This will be a technical talk in which we will deep dive into how we use Amazon services such as Elastic Map Reduce (EMR), Data Pipeline, Simple Notification Service (SNS) and Simple Workflow (SWF), among others. You will also have the chance to see the simple but effective internal tools that our Product Managers, CRM and Marketing teams use to target mobile players.

On the night, we will provide pizza and a selection of beers and soft drinks.

This event is open to all. For more information and to secure one of a limited number of places, please visit the event page.

Hope to see you there!

Extreme Startup

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At Plumbee we still consider ourselves to be a startup. Although we’ve grown rapidly I believe that we’ve managed to maintain a good degree of flexibility, and a high quality of people.

To test our ability to be flexible I decided to run Robert Chatley’s “Extreme Startup” workshop. The workshop requires the participants to respond in realtime to a changing market. Over the course of the workshop each team must get their code up and running and then use it to answer questions being asked by a central server. The central server acts as the marketplace and dictates the pace of the evening (under control of the organiser); firing off questions of increasing complexity and awarding points for correct answers.

The result is that the participants are coding rapidly to keep up with changing requirements. Standing still for too long is not an option, as the selection of questions changes over time and the participants have no control over what questions they will be asked, or when. Responding with the wrong answer, or failing to respond at all both result in points being deducted. At the end of the session, the team with the most points wins. To up the stakes, a bottle of Champagne was offered as a prize for the winning team (although we had beer and pizza freely available throughout the evening as well).

Although it is only a rough analogue of running a real startup, it is a very real test of one’s approach to rapid development. It’s also a lot of frantic fun.

Clojure, Beers and Pizza… and a bit of Elixir

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Here at Plumbee, we’re big believers in actively exposing ourselves to new ideas, and sharing what we’ve learnt. As engineers, we’re a diverse bunch with many interests, including new (and not-so-new) programming languages and paradigms.

We’re excited to announce that we’ll shortly be hosting two guest talks at our offices in Shoreditch, with a bit of pizza, beer and mingling to follow:

Clojure in Production - Jon Pither

Jon is a prominent member of the London Clojure community, a conference speaker and a battle-hardened Clojurist. He is a co-founder of JUXT, an aptly named Clojure consultancy. In this talk, Jon will consider the advantages of using an immutable functional approach for software development drawing upon lessons learnt on three large Clojure projects (an investment bank, an online newspaper, and a property portal). He’ll use live coding to cover some of the principles, demonstrating how a REPL based environment combined with Clojure’s powerful sequence library makes working with data a pleasant experience. He will also discuss in general working with large Clojure production codebases.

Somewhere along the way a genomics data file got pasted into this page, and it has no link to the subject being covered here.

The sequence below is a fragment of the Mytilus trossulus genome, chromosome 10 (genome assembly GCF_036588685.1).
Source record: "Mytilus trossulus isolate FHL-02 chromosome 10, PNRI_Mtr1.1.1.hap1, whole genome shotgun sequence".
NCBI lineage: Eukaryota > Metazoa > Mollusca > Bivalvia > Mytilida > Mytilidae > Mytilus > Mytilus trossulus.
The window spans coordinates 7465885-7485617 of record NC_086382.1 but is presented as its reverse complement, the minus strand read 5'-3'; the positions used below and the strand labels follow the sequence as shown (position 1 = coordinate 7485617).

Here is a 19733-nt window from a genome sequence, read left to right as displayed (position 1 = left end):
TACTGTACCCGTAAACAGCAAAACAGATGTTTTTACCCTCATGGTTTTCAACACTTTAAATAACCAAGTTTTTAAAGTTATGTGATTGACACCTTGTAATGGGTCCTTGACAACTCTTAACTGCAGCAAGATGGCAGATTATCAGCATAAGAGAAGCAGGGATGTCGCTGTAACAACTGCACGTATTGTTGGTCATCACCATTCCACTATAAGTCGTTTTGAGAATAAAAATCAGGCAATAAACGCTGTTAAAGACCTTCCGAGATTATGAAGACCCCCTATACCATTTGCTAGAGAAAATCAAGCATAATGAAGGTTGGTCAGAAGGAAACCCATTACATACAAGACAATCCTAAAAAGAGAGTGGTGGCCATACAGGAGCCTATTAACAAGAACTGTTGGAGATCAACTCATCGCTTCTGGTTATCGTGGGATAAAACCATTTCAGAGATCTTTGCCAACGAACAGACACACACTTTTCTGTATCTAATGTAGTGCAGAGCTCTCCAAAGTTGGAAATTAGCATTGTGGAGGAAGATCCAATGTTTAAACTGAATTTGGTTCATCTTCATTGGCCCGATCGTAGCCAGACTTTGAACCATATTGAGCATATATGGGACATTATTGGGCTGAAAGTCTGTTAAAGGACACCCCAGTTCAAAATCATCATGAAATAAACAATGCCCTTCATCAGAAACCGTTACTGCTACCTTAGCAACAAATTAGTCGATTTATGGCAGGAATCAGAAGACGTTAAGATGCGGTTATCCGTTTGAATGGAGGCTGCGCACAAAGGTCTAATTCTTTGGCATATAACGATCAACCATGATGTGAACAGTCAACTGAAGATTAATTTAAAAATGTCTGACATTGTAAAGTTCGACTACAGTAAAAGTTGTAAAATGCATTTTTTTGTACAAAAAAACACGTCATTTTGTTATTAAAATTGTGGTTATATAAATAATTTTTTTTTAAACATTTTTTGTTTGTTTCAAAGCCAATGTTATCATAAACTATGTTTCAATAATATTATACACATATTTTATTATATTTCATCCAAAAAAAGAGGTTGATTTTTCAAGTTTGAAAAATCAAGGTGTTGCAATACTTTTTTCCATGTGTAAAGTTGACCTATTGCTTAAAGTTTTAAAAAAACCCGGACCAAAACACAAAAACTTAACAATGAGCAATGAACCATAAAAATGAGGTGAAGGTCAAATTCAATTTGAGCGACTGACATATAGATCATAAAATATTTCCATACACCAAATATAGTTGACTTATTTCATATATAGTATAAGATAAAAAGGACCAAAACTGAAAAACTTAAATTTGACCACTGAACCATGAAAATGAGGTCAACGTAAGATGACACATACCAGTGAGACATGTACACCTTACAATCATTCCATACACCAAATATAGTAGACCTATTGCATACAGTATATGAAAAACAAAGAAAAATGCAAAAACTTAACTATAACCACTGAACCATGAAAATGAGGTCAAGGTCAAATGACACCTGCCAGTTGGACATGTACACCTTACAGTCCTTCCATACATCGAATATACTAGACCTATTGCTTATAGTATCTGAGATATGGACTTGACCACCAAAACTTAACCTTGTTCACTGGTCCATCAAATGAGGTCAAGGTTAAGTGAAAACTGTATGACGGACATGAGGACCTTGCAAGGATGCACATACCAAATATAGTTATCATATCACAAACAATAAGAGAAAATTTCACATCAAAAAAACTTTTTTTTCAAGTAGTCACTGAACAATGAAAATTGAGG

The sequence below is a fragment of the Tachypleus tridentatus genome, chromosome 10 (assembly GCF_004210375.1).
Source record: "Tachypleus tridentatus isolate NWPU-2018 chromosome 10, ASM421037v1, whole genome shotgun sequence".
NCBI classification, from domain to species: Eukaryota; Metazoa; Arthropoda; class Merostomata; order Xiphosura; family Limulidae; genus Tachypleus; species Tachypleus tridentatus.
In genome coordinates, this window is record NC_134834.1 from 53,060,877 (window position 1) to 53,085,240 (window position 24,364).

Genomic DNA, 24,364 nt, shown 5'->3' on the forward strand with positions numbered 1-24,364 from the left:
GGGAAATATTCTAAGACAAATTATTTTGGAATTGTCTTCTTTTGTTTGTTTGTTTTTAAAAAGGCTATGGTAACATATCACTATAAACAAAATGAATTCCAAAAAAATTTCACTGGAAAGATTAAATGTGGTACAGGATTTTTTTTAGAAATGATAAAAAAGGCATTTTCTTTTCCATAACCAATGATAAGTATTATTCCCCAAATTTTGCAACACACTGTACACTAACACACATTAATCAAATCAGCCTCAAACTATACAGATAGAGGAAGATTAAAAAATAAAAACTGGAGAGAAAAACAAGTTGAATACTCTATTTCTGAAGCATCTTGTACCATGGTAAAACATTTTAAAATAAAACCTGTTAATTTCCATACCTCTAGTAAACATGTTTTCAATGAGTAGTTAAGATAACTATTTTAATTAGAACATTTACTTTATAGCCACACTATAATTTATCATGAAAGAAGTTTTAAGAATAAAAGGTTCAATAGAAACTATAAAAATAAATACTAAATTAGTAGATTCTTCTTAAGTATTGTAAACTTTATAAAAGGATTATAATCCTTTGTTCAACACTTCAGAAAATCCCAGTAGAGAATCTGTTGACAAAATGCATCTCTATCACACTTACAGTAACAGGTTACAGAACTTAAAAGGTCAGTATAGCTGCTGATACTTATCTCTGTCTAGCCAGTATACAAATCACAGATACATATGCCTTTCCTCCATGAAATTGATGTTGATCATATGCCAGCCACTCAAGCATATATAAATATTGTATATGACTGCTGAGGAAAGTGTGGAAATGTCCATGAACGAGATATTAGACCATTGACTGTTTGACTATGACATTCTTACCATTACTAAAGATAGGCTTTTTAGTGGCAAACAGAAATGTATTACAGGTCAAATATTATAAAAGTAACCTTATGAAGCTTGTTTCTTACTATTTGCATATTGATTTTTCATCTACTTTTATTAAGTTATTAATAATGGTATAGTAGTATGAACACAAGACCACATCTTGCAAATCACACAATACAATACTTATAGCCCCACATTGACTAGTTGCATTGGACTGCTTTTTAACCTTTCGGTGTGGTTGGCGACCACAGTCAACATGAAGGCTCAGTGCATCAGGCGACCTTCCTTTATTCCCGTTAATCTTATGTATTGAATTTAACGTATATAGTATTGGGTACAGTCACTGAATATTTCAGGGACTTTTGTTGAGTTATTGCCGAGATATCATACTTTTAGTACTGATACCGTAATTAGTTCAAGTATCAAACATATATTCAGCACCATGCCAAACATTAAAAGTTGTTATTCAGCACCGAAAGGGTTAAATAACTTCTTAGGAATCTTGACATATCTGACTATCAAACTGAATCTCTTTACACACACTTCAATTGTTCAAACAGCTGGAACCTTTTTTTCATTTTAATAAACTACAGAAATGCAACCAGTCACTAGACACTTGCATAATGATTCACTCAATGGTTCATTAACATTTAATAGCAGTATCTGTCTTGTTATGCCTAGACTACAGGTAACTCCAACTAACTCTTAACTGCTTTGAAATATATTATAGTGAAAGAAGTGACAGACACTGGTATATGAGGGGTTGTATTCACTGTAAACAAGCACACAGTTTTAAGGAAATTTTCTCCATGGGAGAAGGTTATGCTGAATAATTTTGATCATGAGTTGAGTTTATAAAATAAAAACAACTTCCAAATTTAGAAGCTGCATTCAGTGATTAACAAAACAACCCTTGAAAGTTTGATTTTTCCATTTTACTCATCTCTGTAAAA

Elixir - An Engineer’s Potion - Chris Molozian

Chris is a Platform Engineer at Orchestrate, and an Elixir enthusiast. In this bonus ‘lightning talk’, Chris will give an overview of Elixir, a functional, concurrent language built on the Erlang Virtual Machine (BEAM).

Both are ‘taster’ talks and do not require significant previous exposure to either language.

The event will take place on Wednesday, 10 September 2014 at 7pm.

We have reserved a small number of places for external visitors. If you’d like to attend, just drop us an email at clojurebeerzandpizza at plumbee dot com, and let us know what led you to Plumbee.

Large-scale, fine-grained push notifications with Amazon Web Services

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How to efficiently send large numbers of push notifications – and have your players thank you for it!

One of the most popular parts of our Mirrorball Slots free-to-play mobile game is Challenges. During a Challenge, players can collect Symbols during non-winning spins, and the more Symbols a player collects, the more Mirrorballs she can earn. After the Challenge ends, the player can redeem her Mirrorballs for credits for a limited time.

After we added Challenges to our mobile app, our players asked us to remind them to come back to play, so they wouldn’t miss out on the chance to earn more credits. To do this, we needed to introduce mobile push notifications to the app. However, we felt that app developers often make the mistake of sending too many push notifications. We wanted to ensure that we had a lot of control over what we were sending, to ensure that the notifications were appreciated by our players and not just considered spam.

The push notifications had to be fine-grained so that we could target the right players with the right message at the right time. We also wanted to make it easy for our teams to target push notifications based on any information available in our analytics systems. In addition to this, the system had to scale linearly to support millions of players and messages.

In this blog post we will describe our solution for these requirements, which combines Amazon Simple Workflow, Amazon Simple Notification Service, and Amazon Redshift to send push notifications to millions of players divided into hundreds of arbitrarily-defined segments.